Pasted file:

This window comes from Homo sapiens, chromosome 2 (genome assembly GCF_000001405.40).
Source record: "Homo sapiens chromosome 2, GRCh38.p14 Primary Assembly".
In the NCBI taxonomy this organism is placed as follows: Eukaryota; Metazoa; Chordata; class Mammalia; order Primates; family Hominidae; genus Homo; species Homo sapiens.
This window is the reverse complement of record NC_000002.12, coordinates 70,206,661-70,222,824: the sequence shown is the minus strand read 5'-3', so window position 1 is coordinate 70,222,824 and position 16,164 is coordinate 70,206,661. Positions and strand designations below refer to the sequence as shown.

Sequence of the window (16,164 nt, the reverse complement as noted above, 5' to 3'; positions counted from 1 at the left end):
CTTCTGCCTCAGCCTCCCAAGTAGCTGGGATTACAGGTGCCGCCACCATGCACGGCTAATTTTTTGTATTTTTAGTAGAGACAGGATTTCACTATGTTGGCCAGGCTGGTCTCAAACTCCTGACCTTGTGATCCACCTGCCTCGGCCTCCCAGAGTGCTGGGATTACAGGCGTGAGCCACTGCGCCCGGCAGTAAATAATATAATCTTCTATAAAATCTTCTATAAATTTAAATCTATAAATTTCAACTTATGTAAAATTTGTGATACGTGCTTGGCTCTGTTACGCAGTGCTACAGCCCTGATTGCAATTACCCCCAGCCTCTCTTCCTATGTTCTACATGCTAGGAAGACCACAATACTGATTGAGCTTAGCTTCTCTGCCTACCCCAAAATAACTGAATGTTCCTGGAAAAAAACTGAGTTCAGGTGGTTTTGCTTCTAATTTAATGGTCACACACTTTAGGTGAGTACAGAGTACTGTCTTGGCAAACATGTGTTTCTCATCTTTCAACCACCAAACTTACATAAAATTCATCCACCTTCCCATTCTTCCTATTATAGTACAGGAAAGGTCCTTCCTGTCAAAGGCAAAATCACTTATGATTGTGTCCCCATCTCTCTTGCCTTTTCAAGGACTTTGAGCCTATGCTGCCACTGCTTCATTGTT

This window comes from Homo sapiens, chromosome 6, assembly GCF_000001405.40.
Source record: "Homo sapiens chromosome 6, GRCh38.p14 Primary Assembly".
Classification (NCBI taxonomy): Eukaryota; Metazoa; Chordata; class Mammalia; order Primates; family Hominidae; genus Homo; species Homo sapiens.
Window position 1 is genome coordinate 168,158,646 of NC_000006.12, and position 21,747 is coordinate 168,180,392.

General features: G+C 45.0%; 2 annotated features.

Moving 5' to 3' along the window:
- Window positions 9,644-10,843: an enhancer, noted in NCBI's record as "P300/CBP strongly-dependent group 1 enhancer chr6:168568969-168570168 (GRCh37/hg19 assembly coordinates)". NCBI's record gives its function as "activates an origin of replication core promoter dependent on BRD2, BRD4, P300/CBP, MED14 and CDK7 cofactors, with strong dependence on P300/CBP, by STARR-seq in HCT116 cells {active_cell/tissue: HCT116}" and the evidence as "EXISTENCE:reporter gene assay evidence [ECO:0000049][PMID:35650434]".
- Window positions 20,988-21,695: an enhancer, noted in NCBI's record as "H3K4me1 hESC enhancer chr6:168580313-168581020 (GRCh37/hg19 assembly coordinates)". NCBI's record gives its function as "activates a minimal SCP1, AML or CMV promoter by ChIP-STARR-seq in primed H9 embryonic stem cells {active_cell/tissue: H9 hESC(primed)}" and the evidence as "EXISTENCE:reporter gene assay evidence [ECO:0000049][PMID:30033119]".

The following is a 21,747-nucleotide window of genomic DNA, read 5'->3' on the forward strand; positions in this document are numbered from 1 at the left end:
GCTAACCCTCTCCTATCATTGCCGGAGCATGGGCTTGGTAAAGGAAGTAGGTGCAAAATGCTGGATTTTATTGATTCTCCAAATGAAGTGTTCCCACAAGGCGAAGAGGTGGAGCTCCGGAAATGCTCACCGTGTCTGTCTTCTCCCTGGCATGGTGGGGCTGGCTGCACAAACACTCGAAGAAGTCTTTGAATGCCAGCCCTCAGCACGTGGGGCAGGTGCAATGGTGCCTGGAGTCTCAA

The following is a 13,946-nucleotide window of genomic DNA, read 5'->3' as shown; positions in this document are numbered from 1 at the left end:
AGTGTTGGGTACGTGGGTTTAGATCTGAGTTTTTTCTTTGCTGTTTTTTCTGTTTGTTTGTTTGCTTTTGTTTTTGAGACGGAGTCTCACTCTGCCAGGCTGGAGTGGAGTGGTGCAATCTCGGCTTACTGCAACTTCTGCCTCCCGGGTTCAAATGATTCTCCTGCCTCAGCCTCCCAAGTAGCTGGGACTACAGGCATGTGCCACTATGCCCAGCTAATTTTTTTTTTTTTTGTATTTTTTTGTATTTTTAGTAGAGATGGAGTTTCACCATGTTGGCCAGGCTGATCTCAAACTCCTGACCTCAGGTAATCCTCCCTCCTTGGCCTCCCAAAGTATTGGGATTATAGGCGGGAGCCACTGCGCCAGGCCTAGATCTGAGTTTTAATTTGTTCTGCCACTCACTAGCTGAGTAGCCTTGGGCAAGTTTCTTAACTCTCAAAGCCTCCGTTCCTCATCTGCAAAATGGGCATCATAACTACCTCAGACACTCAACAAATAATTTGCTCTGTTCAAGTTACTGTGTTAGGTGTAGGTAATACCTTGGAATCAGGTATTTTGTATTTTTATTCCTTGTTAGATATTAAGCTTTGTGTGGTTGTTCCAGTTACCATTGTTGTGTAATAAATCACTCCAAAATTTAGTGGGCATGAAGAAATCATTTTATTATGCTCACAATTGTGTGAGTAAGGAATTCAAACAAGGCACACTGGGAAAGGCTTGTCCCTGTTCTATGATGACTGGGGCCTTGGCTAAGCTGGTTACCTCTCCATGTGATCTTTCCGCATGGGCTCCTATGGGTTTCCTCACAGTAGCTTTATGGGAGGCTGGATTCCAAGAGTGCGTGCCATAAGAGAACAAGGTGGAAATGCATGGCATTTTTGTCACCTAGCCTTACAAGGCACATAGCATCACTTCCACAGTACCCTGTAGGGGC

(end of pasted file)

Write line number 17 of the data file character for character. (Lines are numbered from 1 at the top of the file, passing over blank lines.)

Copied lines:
The following is a 13,946-nucleotide window of genomic DNA, read 5'->3' as shown; positions in this document are numbered from 1 at the left end: